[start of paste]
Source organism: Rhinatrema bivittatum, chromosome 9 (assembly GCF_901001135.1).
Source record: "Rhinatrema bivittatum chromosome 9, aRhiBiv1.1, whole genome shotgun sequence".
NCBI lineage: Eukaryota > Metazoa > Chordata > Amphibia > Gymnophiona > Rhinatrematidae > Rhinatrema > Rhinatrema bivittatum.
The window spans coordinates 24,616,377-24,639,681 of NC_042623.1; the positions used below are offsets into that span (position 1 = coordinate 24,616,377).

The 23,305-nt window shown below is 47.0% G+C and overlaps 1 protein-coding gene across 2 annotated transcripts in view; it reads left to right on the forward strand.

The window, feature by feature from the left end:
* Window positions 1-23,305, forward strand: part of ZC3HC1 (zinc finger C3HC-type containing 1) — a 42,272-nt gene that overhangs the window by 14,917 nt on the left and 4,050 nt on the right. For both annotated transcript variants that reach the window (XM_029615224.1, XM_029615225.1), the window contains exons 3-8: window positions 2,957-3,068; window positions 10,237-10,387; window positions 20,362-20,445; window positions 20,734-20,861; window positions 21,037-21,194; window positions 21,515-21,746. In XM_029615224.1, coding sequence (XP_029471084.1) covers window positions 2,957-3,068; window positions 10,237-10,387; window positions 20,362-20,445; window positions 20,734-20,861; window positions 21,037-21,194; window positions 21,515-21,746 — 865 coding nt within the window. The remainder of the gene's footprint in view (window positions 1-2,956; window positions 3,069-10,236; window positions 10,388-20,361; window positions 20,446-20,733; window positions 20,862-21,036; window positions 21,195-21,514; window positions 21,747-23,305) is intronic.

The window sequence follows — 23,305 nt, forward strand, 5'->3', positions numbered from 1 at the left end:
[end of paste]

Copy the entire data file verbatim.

Source organism: Rhinatrema bivittatum, chromosome 9 (assembly GCF_901001135.1).
Source record: "Rhinatrema bivittatum chromosome 9, aRhiBiv1.1, whole genome shotgun sequence".
NCBI lineage: Eukaryota > Metazoa > Chordata > Amphibia > Gymnophiona > Rhinatrematidae > Rhinatrema > Rhinatrema bivittatum.
The window spans coordinates 24,616,377-24,639,681 of NC_042623.1; the positions used below are offsets into that span (position 1 = coordinate 24,616,377).

The 23,305-nt window shown below is 47.0% G+C and overlaps 1 protein-coding gene across 2 annotated transcripts in view; it reads left to right on the forward strand.

The window, feature by feature from the left end:
* Window positions 1-23,305, forward strand: part of ZC3HC1 (zinc finger C3HC-type containing 1) — a 42,272-nt gene that overhangs the window by 14,917 nt on the left and 4,050 nt on the right. For both annotated transcript variants that reach the window (XM_029615224.1, XM_029615225.1), the window contains exons 3-8: window positions 2,957-3,068; window positions 10,237-10,387; window positions 20,362-20,445; window positions 20,734-20,861; window positions 21,037-21,194; window positions 21,515-21,746. In XM_029615224.1, coding sequence (XP_029471084.1) covers window positions 2,957-3,068; window positions 10,237-10,387; window positions 20,362-20,445; window positions 20,734-20,861; window positions 21,037-21,194; window positions 21,515-21,746 — 865 coding nt within the window. The remainder of the gene's footprint in view (window positions 1-2,956; window positions 3,069-10,236; window positions 10,388-20,361; window positions 20,446-20,733; window positions 20,862-21,036; window positions 21,195-21,514; window positions 21,747-23,305) is intronic.

The window sequence follows — 23,305 nt, forward strand, 5'->3', positions numbered from 1 at the left end: